We have to assume erotica has existed for as long as humans have been capable of communication. Even aboriginals were etching pictures of sexual acts into their cave walls. Every culture has their own experience and history regarding recorded sexual content. In the Western world, we’ve uncovered erotica in almost every era, from ancient Roman texts to drawings and books from the middle ages. But erotica as we know it really started to develop in the 18th century along with the rise of the novel. Instead of the nonfiction or instructional erotic material readers were used to, authors began penning explicit and often critically-acclaimed stories such as the classic Fanny Hill.
Erotica took a hit during the Victorian era, when puritanical ideals dominated mainstream culture. Erotic novels became increasingly taboo and were considered low-brow, and the quality of writing dropped significantly. Erotica didn’t really hit the mainstream again until the early 20th century when writers like Nabokov, Henry Miller and Kate Chopin began publishing more explicit books through traditional means. Since then, certain erotic stories have been embraced by mainstream culture – like The Story of O – with popular writers dabbling in the genre. Anne Rice with The Sleeping Beauty Quartet, is one example. When the Internet took over our culture climate, it brought with it fanfic and communities where users could post their own erotic stories. From there, combined with the rise of self-publishing and e-books, erotica has become more accessible and more prolifically written than ever before.
It’s important to note that our perception of erotica can change sharply by generation. Take Lolita for example. Definitely taboo, but we would probably no longer classify it as straight-up erotica. With the broad reach of the internet, how we label genre is becoming more nuanced even as the genres themselves expand significantly. By self-publishing erotica through fan appreciation sites and Amazon self-publishing, readers are able to fully explore niche areas of erotica in a way that is more public than ever before. The result is that more taboo topics are starting to feel mainstream, and ‘fetishes’ are at once more bizarre and more normalized.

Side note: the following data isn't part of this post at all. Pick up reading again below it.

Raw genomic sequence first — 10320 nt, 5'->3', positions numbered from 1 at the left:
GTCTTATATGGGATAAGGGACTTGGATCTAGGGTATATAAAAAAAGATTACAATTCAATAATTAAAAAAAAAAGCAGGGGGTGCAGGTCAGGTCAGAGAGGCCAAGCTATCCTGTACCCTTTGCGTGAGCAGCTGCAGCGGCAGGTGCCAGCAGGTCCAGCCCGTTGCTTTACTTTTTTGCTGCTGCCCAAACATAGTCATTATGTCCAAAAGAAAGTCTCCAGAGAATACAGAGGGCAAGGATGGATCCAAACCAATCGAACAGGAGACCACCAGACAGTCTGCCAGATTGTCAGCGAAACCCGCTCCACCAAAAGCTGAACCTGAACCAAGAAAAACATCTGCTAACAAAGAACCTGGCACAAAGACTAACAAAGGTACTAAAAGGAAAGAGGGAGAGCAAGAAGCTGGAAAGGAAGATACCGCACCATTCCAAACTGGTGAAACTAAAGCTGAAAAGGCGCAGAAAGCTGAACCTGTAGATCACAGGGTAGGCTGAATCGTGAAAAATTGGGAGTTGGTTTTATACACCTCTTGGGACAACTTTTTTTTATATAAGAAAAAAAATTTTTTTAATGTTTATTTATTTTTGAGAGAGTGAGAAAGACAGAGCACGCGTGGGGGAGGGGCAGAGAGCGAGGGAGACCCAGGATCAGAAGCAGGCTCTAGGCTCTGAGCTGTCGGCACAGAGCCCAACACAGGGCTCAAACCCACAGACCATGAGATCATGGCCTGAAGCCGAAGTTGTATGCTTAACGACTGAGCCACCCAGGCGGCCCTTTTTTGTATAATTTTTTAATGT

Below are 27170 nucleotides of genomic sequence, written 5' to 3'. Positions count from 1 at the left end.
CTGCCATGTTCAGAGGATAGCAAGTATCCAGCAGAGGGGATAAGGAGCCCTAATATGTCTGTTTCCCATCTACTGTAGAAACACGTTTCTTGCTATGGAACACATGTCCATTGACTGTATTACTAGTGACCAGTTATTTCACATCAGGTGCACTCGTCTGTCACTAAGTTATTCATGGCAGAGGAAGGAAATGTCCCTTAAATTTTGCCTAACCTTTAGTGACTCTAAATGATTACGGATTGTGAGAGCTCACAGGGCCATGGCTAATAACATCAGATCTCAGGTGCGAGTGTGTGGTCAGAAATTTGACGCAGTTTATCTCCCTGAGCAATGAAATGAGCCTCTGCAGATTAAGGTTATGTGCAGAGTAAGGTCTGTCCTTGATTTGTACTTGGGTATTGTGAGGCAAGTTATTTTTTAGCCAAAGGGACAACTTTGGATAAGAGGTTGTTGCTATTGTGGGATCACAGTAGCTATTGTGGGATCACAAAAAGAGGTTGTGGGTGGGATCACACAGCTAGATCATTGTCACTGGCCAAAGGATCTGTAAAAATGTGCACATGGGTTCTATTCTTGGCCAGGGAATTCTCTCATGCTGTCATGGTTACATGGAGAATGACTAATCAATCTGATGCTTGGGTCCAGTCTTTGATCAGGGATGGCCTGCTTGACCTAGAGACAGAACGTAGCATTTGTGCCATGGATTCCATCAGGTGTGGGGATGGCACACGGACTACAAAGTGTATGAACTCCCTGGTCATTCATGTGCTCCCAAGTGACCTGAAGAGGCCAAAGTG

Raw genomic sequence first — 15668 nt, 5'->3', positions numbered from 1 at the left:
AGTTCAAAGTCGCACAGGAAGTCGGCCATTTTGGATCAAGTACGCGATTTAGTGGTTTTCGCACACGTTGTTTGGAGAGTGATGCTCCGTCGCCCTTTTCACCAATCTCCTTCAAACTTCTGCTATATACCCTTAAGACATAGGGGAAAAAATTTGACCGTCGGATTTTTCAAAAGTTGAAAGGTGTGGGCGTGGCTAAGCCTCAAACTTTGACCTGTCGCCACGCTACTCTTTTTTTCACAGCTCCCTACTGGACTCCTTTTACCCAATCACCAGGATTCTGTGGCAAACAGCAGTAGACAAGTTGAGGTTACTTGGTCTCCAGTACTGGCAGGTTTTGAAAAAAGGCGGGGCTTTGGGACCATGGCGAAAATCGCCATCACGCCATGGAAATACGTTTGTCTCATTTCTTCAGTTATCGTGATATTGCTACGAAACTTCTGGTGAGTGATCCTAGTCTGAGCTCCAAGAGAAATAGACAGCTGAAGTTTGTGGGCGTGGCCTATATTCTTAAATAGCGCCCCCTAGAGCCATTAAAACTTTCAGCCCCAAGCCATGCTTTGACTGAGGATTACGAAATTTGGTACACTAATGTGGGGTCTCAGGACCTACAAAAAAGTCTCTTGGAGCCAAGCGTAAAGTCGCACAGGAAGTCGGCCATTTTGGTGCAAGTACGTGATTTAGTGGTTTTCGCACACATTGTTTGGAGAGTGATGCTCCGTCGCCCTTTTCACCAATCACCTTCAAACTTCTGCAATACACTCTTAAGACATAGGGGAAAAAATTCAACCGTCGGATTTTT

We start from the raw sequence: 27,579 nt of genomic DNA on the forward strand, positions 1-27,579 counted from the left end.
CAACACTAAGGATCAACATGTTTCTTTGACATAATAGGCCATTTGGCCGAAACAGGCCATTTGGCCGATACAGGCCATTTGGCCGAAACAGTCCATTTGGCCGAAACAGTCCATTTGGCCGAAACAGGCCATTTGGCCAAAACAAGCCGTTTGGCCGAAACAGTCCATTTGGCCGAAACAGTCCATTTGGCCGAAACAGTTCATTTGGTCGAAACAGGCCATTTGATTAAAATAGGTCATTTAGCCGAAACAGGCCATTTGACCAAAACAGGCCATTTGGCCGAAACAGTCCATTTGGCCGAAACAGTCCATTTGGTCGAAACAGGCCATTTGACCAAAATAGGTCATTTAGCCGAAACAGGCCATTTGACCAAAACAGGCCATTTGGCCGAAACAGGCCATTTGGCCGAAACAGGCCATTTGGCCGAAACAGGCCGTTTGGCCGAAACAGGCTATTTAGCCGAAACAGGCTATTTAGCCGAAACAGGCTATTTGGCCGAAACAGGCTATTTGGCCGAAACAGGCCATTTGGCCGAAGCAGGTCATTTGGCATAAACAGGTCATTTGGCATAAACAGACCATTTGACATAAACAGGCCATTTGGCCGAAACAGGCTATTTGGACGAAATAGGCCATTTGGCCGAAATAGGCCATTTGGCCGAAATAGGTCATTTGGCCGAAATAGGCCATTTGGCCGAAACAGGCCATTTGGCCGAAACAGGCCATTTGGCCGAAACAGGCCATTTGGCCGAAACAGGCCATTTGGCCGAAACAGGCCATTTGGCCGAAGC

Anders certainly knows how to write a steamy love story, and she’s not afraid to touch on some taboo tropes. But her main, uh, passion is alpha men, who aren’t afraid to exert their dominance in the bedroom. Some of them like to tie their ladies up, while others walk the line between captive and lover. These might not be the most PC stories, but they are definitely very hot. Anders’ series follows a group of former spies, soldiers and noblemen in regency England as they all find love. A lot of the self-published erotica out there is either too short or poorly written, but Anders gives her readers a well-crafted story that’s almost always book-length. She has since started a new (just as hot!) series called Texas Alphas. Her latest book, Their Ex’s Redrock Twilight, came out on March 10, and you can bet it’s full of some very sexy scenes.
If you like sexy stories and super hot rock stars -– and who doesn’t? -– then Cunning’s books are definitely for you. She’s up to 8 books in her popular series, all focused on the members of popular rock band Sinners. Each man has a different sexual proclivity and their lady loves are more than willing to play along. Start with Backstage Pass, the story of lead guitarist Brian and Myrna, the psychologist he falls hard for. Plus some other band members might make a cameo or two in their bedroom! The latest story in the series Almost Paradise came out March 15, starring drummer Eric and his new wife Rebekah.